Mr. Seemann goes to Tel Aviv

A young immigrant, formerly the head of Israel's Haiti aid project and a PMO employee who found himself at the center of a 'pink-washing' scandal, says he's starting a movement for olim, and has an eye on running for city council.

Guy Seemann 370 (photo credit: Ben Hartman)
Guy Seemann 370
(photo credit: Ben Hartman)
A young immigrant new to Tel Aviv – a former head of Israeli aid in Haiti and a former employee of the Prime Minister’s Office who found himself at the middle of a “pinkwashing” scandal – is starting a movement for olim, with his eye on running for city council.
Guy Seemann has lived in Tel Aviv for just a few months, and speaks pretty good Hebrew.
Sitting at a cafe on Rothschild Boulevard on Thursday, the 27-yearold New Jersey native (who was born in Israel and moved to the States at when he was 10 months old) described his goal of starting a movement of English-speaking immigrants, who will use their talents and experience to help integrate them better into Israeli society, while finding ways in which they can contribute.
“The over-arching message is that it’s a two-way street; what can we do for olim, and to get olim to inject themselves into society and public life. There are so many people who have so much potential and perspective and they’re outside the system and they’re leaving.”
Seemann cited figures from the Jewish Agency indicating that 53 percent of young immigrants living in Tel Aviv leave the country within three years, and said he was driven to find ways to organize the thousands of olim in the city, to help them find their way in Israel.
“The immigrants who come here with a professional degree and a few years’ experience have amazing perspective and innovation, so we’re forming a movement that will get olim together and working for a specific agenda and getting them involved,” he said.
Seemann said he had held a dozen open-house discussions with local immigrants, discussing issues facing them and how they can organize and better integrate themselves. He hopes to in the coming months form this grassroots effort into a movement, which he plans to call “Kol Oleh” (“Voice of the immigrant”).
Eventually, he wants to find his way into city hall, and represent the oleh community as part of the city council.
He added that he doesn’t know if he’ll be ready by the time the next municipal election come around in October.
Seemann (“the name is easier to understand in English,” he said with a knowing shrug), worked as a legislative correspondent in congress, worked for the 2008 Obama campaign and studied at American University in Washington.
He began living in Tel Aviv in February, not long after he finished a 10-month stint working for the IsraAID/Tevel bTzedek mission  in Haiti and living in the city of Leogane, which was at the epicenter of the January 2010 earthquake that killed an estimated 316,000 Haitians.
After college he came to Israel on a Begin Fellowship and worked for the Government Press Office for six months. In November 2008, he was back in Israel and decided to stay, making aliya as a returning citizen and then serving a short IDF stint in the Defense Ministry’s Office of the Coordinator of Government Activities in the Territories.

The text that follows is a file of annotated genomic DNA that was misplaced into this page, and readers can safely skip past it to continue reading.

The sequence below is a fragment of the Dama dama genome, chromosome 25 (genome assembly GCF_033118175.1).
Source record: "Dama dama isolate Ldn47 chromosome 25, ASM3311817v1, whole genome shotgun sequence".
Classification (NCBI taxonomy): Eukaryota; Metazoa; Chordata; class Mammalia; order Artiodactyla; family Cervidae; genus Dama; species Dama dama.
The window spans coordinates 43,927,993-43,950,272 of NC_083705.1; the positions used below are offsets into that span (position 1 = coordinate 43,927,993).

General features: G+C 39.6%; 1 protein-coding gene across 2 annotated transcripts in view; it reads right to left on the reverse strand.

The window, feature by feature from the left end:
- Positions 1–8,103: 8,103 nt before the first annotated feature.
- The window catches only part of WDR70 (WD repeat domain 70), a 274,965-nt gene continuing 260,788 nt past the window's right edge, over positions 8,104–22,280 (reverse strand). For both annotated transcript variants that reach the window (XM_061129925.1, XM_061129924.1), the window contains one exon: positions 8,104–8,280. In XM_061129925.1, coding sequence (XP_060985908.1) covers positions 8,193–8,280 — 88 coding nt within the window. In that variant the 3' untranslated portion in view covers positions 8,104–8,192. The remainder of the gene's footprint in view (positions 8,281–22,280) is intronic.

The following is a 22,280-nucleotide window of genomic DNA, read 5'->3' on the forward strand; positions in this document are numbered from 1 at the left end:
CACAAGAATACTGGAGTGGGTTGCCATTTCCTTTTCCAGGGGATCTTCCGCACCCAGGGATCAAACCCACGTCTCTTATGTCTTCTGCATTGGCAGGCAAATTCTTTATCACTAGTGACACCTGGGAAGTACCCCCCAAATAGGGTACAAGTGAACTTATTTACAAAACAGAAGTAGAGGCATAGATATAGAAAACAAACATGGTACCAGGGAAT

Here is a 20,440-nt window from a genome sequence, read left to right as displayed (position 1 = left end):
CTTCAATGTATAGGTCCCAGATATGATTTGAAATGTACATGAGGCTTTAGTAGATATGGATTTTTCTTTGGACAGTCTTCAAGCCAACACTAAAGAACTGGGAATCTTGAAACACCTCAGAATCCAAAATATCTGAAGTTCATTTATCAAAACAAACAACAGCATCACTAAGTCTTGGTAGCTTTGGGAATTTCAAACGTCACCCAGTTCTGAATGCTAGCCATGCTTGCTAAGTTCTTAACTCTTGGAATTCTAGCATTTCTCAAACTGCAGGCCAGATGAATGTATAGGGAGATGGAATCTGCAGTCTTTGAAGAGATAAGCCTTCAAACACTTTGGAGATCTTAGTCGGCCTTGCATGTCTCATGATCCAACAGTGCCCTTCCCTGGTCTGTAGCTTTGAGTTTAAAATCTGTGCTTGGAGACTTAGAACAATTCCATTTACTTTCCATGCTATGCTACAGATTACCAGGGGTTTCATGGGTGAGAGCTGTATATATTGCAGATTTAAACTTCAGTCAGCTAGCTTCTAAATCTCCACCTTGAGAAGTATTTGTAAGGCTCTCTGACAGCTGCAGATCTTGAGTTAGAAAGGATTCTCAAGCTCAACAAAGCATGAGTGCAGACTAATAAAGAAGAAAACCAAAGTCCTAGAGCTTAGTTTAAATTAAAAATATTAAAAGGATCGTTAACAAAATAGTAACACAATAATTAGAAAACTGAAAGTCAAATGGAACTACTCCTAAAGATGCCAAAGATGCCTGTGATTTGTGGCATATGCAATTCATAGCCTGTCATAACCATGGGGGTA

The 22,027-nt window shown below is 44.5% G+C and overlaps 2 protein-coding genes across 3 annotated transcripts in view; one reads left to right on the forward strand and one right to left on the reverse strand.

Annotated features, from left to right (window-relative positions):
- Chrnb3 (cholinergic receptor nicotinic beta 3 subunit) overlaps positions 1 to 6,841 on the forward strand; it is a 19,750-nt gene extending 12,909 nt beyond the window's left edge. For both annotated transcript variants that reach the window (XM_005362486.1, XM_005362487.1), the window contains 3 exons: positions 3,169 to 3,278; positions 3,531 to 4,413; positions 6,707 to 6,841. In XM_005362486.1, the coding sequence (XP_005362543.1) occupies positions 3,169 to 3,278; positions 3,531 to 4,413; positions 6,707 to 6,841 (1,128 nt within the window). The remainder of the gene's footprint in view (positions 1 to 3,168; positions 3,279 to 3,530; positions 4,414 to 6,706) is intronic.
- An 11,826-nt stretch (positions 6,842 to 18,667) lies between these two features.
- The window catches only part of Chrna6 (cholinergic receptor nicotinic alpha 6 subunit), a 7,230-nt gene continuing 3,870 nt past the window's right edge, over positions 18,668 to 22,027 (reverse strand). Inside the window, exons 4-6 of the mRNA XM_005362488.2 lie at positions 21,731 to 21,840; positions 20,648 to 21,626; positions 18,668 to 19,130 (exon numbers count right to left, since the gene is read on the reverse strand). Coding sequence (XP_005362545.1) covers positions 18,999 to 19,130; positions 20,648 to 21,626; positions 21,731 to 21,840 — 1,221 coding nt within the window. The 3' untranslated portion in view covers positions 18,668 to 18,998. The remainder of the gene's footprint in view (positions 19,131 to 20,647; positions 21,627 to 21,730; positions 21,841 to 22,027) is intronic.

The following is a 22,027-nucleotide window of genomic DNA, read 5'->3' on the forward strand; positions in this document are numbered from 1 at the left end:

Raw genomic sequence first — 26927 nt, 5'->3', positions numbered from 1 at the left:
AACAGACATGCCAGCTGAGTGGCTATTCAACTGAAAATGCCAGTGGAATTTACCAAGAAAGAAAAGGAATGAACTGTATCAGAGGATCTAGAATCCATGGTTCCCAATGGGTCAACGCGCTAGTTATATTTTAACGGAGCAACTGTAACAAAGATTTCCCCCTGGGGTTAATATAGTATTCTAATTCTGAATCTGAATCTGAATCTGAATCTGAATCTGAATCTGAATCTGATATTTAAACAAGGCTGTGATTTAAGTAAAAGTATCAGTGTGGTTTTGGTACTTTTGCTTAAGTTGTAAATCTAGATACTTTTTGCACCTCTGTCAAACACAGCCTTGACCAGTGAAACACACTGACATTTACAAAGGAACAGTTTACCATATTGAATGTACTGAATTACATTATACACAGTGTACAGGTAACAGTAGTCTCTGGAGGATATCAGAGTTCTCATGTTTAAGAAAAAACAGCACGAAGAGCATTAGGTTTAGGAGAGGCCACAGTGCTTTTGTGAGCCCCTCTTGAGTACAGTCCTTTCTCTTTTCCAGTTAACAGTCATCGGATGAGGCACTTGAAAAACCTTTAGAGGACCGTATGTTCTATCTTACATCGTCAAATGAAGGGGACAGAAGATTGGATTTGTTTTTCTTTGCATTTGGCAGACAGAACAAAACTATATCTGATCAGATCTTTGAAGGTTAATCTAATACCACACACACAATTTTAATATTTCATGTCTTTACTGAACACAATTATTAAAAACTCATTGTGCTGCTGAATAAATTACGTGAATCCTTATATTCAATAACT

After he finished his service, he was offered a job in the Prime Minister’s Office, where he found himself accidentally at the eye of a short-lived blogosphere “pinkwashing” scandal.
In June 2011, a YouTube video circulated of a man (later determined to be Israeli actor Omer Gershon) claiming to be a gay rights activist, telling about how he wanted to join a protest flotilla headed to Gaza, but was told that gays were not welcome.
Seemann linked the video to his Twitter page, which had been set up earlier that month, as his first post.
The video was quickly determined to be a hoax. It was widely picked up in the Internet, and Seemann was portrayed as a young employee of the Prime Minister’s Office used to distribute a faked hasbara (public diplomacy) video, an accusation he denies.
The video was eventually the subject of a short online documentary by filmmaker and journalist Jon Ronson, and while the controversy blew over a long time ago, it appears to still be something of a sore spot.
“I knew that would come up... It was all a fake story, and I was used by Ali Abunimah [editor of the Electronic Intifada website] as a pawn to get to the Prime Minister’s Office, that’s all,” Seemann said.
Seemann said articles about the controversy are still one of the first things that come up when you google his name (though a friend and media adviser present cautioned to be careful about what else you can turn up when googling “Guy Seemann”), saying that it pushed down other articles online, including ones about his work as director of Tribe 13, which he described as a hip hop crew for new immigrants launched by the Jewish Agency.
It appears that for Seemann, Tribe 13 was a model of sorts for what he’d like to do: Bring olim together according to their interests and talents, an effort that should increase the chances they stay in Israel. He added that his goal was to bring English- speaking and non-English-speaking young immigrants in Tel Aviv together, where they can maximize their impact on society.
“People don’t think we are organized or have a coalesced voice. We have our own ideas to contribute and lift Israel up, and this is a way for the olim perspective to really have a positive effect on the city and the country,” Seemann said.